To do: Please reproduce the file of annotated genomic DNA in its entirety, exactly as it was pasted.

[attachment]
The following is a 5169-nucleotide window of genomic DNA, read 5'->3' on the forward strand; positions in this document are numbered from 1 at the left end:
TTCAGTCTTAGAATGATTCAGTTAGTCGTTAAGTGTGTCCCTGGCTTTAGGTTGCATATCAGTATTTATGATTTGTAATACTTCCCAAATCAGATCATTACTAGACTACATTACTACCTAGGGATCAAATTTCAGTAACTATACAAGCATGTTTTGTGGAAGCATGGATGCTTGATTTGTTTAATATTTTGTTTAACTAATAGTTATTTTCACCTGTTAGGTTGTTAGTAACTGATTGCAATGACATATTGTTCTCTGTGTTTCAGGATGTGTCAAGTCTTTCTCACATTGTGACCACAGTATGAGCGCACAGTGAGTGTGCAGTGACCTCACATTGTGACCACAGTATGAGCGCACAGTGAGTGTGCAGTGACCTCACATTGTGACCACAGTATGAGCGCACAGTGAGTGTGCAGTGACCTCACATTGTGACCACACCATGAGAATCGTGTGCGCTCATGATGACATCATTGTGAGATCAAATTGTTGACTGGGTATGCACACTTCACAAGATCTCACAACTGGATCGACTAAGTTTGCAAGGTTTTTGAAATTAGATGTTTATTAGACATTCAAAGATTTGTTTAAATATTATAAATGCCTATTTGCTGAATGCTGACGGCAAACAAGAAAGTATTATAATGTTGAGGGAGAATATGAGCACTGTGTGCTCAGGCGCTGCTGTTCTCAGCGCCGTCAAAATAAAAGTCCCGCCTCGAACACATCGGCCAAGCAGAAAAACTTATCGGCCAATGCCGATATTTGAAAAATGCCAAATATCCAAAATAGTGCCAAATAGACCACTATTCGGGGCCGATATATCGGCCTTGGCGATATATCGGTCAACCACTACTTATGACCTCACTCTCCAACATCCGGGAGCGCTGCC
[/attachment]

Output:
The following is a 5169-nucleotide window of genomic DNA, read 5'->3' on the forward strand; positions in this document are numbered from 1 at the left end:
TTCAGTCTTAGAATGATTCAGTTAGTCGTTAAGTGTGTCCCTGGCTTTAGGTTGCATATCAGTATTTATGATTTGTAATACTTCCCAAATCAGATCATTACTAGACTACATTACTACCTAGGGATCAAATTTCAGTAACTATACAAGCATGTTTTGTGGAAGCATGGATGCTTGATTTGTTTAATATTTTGTTTAACTAATAGTTATTTTCACCTGTTAGGTTGTTAGTAACTGATTGCAATGACATATTGTTCTCTGTGTTTCAGGATGTGTCAAGTCTTTCTCACATTGTGACCACAGTATGAGCGCACAGTGAGTGTGCAGTGACCTCACATTGTGACCACAGTATGAGCGCACAGTGAGTGTGCAGTGACCTCACATTGTGACCACAGTATGAGCGCACAGTGAGTGTGCAGTGACCTCACATTGTGACCACACCATGAGAATCGTGTGCGCTCATGATGACATCATTGTGAGATCAAATTGTTGACTGGGTATGCACACTTCACAAGATCTCACAACTGGATCGACTAAGTTTGCAAGGTTTTTGAAATTAGATGTTTATTAGACATTCAAAGATTTGTTTAAATATTATAAATGCCTATTTGCTGAATGCTGACGGCAAACAAGAAAGTATTATAATGTTGAGGGAGAATATGAGCACTGTGTGCTCAGGCGCTGCTGTTCTCAGCGCCGTCAAAATAAAAGTCCCGCCTCGAACACATCGGCCAAGCAGAAAAACTTATCGGCCAATGCCGATATTTGAAAAATGCCAAATATCCAAAATAGTGCCAAATAGACCACTATTCGGGGCCGATATATCGGCCTTGGCGATATATCGGTCAACCACTACTTATGACCTCACTCTCCAACATCCGGGAGCGCTGCC